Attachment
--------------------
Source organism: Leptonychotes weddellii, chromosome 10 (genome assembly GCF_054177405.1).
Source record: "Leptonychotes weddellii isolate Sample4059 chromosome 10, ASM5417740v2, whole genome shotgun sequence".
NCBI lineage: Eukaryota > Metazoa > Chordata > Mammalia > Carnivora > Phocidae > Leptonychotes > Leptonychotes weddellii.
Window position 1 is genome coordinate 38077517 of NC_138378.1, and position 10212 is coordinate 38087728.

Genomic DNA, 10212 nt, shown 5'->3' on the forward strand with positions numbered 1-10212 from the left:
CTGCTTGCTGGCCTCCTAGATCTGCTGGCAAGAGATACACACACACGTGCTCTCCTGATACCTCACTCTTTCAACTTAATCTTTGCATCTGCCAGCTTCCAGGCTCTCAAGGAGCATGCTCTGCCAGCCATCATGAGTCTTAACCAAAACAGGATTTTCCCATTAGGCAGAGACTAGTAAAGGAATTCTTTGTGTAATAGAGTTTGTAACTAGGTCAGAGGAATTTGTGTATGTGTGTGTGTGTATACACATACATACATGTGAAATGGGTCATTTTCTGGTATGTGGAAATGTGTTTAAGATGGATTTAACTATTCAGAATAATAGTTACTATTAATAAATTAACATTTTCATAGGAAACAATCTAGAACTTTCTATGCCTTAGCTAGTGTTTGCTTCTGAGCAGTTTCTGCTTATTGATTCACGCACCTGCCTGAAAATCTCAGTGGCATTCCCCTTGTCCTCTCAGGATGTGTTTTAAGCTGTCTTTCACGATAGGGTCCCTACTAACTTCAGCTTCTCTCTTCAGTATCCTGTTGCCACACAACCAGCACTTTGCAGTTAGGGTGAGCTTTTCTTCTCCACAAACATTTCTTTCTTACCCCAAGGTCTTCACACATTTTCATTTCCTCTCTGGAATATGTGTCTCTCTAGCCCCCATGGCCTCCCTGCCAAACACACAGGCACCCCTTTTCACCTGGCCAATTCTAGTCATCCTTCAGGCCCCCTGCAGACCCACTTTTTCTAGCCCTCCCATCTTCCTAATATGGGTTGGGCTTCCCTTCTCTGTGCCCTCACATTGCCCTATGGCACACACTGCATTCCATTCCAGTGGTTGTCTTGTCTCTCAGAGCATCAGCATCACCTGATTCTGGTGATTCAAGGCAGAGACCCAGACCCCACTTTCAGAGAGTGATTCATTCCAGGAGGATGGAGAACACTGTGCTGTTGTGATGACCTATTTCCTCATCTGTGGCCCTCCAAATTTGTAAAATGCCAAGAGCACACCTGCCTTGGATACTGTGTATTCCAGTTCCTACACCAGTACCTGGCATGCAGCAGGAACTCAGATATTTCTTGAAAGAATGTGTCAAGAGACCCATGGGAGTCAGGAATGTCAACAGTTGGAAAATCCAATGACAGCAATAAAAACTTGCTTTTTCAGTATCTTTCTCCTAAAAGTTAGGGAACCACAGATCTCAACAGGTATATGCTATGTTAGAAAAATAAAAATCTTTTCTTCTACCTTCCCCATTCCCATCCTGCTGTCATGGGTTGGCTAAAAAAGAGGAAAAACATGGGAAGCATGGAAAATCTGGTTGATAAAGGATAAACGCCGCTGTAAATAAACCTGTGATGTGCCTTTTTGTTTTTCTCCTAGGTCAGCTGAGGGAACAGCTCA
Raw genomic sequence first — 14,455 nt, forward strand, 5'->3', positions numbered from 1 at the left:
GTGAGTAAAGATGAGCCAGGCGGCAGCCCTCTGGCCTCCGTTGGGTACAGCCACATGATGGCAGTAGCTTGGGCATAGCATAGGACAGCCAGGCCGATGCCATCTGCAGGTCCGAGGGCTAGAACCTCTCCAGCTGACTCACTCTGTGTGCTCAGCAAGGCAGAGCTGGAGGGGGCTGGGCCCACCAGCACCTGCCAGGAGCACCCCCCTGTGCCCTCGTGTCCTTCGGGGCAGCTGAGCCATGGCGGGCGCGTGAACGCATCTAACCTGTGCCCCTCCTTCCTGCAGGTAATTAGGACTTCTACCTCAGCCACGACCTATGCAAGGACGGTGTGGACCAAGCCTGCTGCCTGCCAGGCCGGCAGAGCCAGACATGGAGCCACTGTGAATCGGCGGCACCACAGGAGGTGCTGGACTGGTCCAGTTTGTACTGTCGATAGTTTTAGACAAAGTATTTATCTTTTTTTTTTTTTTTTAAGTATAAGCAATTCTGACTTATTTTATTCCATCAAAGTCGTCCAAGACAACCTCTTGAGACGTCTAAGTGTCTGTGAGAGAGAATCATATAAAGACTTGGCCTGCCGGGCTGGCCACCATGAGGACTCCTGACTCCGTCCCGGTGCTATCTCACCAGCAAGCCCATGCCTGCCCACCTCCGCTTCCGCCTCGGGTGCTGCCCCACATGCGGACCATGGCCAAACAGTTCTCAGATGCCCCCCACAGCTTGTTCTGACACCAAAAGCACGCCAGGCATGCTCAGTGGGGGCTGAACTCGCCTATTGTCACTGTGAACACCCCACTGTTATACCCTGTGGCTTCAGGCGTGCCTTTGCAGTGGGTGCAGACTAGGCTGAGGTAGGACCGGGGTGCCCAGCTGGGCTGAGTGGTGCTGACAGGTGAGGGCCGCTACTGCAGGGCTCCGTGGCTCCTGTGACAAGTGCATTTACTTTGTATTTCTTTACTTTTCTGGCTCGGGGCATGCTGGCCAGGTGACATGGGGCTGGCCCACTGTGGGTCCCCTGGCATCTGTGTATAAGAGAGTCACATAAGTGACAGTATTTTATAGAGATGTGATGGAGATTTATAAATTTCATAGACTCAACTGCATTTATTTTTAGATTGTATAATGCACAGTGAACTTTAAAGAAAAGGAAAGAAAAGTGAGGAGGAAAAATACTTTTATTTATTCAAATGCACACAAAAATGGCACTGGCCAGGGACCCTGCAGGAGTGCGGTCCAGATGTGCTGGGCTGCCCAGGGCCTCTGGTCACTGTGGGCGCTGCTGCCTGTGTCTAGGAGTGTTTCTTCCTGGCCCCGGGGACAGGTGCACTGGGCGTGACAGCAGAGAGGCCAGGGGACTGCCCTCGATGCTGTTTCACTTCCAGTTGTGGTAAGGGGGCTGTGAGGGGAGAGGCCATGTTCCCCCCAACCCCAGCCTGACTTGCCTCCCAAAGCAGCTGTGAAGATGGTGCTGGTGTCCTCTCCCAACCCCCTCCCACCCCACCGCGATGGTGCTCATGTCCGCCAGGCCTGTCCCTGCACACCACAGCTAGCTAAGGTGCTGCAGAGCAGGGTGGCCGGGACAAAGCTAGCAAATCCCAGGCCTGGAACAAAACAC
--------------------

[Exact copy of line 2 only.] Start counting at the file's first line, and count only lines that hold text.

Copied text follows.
Source record: "Leptonychotes weddellii isolate Sample4059 chromosome 10, ASM5417740v2, whole genome shotgun sequence".